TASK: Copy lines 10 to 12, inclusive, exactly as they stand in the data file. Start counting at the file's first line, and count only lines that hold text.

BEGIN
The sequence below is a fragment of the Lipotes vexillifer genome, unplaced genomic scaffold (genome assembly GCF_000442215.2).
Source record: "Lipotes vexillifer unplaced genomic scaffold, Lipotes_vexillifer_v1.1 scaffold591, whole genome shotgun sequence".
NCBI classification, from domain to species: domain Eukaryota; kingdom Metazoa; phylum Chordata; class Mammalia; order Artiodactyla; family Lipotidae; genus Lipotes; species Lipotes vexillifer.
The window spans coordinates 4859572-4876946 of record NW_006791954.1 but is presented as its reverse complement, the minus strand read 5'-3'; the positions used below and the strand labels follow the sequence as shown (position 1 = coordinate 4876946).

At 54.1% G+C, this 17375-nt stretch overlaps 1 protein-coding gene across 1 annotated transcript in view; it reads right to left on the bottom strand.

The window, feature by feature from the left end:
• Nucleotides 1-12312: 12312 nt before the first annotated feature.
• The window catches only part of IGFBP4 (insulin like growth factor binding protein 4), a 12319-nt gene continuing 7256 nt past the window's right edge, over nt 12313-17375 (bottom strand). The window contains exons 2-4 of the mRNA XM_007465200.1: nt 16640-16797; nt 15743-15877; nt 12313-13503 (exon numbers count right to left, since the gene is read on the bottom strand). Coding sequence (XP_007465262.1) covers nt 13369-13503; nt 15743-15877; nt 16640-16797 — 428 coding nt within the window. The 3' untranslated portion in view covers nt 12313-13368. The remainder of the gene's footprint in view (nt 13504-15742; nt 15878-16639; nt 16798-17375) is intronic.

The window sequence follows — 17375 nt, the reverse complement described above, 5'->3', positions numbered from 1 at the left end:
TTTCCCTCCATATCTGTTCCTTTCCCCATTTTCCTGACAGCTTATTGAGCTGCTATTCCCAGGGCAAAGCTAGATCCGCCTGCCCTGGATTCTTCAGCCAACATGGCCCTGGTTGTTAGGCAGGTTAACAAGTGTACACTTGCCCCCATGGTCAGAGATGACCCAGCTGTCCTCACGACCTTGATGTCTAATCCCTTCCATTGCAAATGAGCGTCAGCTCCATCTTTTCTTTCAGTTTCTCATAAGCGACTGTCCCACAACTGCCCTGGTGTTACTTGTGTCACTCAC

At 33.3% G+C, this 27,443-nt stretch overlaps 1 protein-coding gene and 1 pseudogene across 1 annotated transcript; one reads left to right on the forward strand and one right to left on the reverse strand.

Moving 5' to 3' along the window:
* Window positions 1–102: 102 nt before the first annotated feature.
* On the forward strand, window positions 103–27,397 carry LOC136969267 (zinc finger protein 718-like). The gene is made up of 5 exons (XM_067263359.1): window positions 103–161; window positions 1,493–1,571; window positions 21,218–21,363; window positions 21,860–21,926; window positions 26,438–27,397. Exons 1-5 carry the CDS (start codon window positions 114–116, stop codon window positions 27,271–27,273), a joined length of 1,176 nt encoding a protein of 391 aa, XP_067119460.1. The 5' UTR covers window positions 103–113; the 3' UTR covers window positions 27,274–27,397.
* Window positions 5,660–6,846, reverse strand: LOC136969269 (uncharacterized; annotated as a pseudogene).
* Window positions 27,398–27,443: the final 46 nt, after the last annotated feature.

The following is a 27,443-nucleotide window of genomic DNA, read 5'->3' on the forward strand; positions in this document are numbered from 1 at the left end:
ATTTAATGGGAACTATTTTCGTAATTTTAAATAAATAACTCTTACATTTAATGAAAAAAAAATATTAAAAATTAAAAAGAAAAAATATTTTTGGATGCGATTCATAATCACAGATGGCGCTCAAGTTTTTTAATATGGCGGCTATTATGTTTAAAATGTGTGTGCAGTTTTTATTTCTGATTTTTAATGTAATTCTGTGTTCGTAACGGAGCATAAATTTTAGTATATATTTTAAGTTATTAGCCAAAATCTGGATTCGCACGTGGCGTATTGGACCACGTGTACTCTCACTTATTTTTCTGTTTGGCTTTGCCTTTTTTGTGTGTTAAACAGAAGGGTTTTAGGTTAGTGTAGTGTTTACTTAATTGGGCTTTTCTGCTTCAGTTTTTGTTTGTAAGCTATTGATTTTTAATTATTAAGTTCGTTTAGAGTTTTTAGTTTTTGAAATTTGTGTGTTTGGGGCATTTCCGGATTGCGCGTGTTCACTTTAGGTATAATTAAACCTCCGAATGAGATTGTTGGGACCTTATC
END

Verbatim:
TTTCCCTCCATATCTGTTCCTTTCCCCATTTTCCTGACAGCTTATTGAGCTGCTATTCCCAGGGCAAAGCTAGATCCGCCTGCCCTGGATTCTTCAGCCAACATGGCCCTGGTTGTTAGGCAGGTTAACAAGTGTACACTTGCCCCCATGGTCAGAGATGACCCAGCTGTCCTCACGACCTTGATGTCTAATCCCTTCCATTGCAAATGAGCGTCAGCTCCATCTTTTCTTTCAGTTTCTCATAAGCGACTGTCCCACAACTGCCCTGGTGTTACTTGTGTCACTCAC

At 33.3% G+C, this 27,443-nt stretch overlaps 1 protein-coding gene and 1 pseudogene across 1 annotated transcript; one reads left to right on the forward strand and one right to left on the reverse strand.

Moving 5' to 3' along the window: